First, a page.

- Call 908 543 4390
- Dr.Joni Redlich PT,DPT
http://jonikidpt.wpengine.com/wp-content/uploads/2015/11/kidpt.png 0 0 jonikidpt http://jonikidpt.wpengine.com/wp-content/uploads/2015/11/kidpt.png jonikidpt2021-02-21 07:00:002021-02-20 14:25:46Don’t Move the Goalpost!
Setting attainable goals & letting kids bask in their own successes!
If you’ve ever watched a pediatric physical therapy session, you will often see us putting a toy or desired object just out of a child’s grasp so they are inspired to roll, crawl, walk, scoot, or reach for it. Setting up the environment this way helps us to encourage kids to utilize emerging motor skills and strengthen those skills while building confidence. When we set our environment up, we are always thinking about where the “goalpost” is and whether or not the goal we are setting is attainable for the child at that time. If it seems too hard, we have to adjust the height, distance, or surface where the toy is located so that the child we are working with is working hard but can still be successful!
Setting attainable goals is so important when kids are learning new skills because we want them to build confidence as they are building skill and we want them to enjoy practicing and learning. One way we see kids get really frustrated or discouraged when learning a new skill is when the goalpost is frequently changing as they are working to reach it. An example of the “changing goalpost” that often causes our kiddos to get upset is when they are a new walker, taking unsteady steps to reach mom, dad, or a toy, and who or what they are trying to get to keeps moving backward. We TOTALLY understand the desire to do this, it gets them to walk more, which is good right? While the easy answer would be “Yes, they are walking more”, it is more complex than this. While they are chasing the desired person or object, they are thinking “Gee, I only had to walk that short distance to mom when I started, and I definitely thought I could do this, but now she is getting farther and farther away, and I am getting tired. I don’t know if I can do this anymore.” Even though they definitely CAN do the skill for short distances, their confidence is then starting to decrease, and they may not want to try again because it takes SO MUCH effort to be successful.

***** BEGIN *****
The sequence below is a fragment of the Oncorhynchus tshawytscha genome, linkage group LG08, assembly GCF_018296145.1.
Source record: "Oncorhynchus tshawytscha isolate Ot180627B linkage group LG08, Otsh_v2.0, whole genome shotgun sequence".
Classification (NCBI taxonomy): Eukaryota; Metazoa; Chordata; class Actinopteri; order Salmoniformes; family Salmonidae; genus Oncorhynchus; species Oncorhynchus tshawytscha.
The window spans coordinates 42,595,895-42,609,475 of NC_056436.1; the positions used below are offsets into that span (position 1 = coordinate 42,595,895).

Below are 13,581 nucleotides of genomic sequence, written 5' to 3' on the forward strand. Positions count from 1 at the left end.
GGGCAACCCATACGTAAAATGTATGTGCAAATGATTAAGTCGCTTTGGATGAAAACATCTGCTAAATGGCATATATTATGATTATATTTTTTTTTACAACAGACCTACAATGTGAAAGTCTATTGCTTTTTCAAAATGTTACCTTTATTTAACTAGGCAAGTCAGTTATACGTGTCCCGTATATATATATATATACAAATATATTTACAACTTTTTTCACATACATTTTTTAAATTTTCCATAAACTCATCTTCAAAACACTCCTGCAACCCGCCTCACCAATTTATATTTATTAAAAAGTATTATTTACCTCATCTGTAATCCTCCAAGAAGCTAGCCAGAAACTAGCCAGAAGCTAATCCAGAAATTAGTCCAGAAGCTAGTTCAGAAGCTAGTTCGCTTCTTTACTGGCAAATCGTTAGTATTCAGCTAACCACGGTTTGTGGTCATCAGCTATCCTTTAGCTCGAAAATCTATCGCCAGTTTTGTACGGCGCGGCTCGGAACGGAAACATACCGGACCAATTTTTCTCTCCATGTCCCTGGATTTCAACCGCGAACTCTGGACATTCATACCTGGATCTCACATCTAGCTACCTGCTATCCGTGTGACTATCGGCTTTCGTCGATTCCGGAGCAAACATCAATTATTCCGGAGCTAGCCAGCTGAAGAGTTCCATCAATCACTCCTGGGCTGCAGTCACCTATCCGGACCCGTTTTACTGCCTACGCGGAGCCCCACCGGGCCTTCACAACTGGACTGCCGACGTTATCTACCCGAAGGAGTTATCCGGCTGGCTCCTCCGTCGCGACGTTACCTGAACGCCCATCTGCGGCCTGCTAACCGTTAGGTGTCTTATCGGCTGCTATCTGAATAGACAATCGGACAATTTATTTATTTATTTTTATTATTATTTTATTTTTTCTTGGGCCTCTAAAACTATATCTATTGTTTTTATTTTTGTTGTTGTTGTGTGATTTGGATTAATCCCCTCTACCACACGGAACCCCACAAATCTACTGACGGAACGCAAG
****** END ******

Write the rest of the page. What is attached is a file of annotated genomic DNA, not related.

Don’t worry, this is a very easy fix! Say they are a new walker, have them start with a short distance first. Let them reach the object or person they are walking to and then let them play with the toy, hug mom or dad, and revel in the joy of their success with that mobility. Let them feel that joy for a few minutes while playing with the toy or hugging a parent. Then, once they have played for a short time, move the toy and redirect their attention to have them practice the skill again. Maybe even try to place the goalpost a little further next time, building on their ability as their confidence grows. Now they are learning that they can be successful with that motor skill, they are building confidence in it, while also learning that it is a new way of mobility they can use to reach things they want (a win, win, win)! Learning new motor skills takes a lot of patience, but overall the success your child will experience when moving and reaching each goal is worth the wait!
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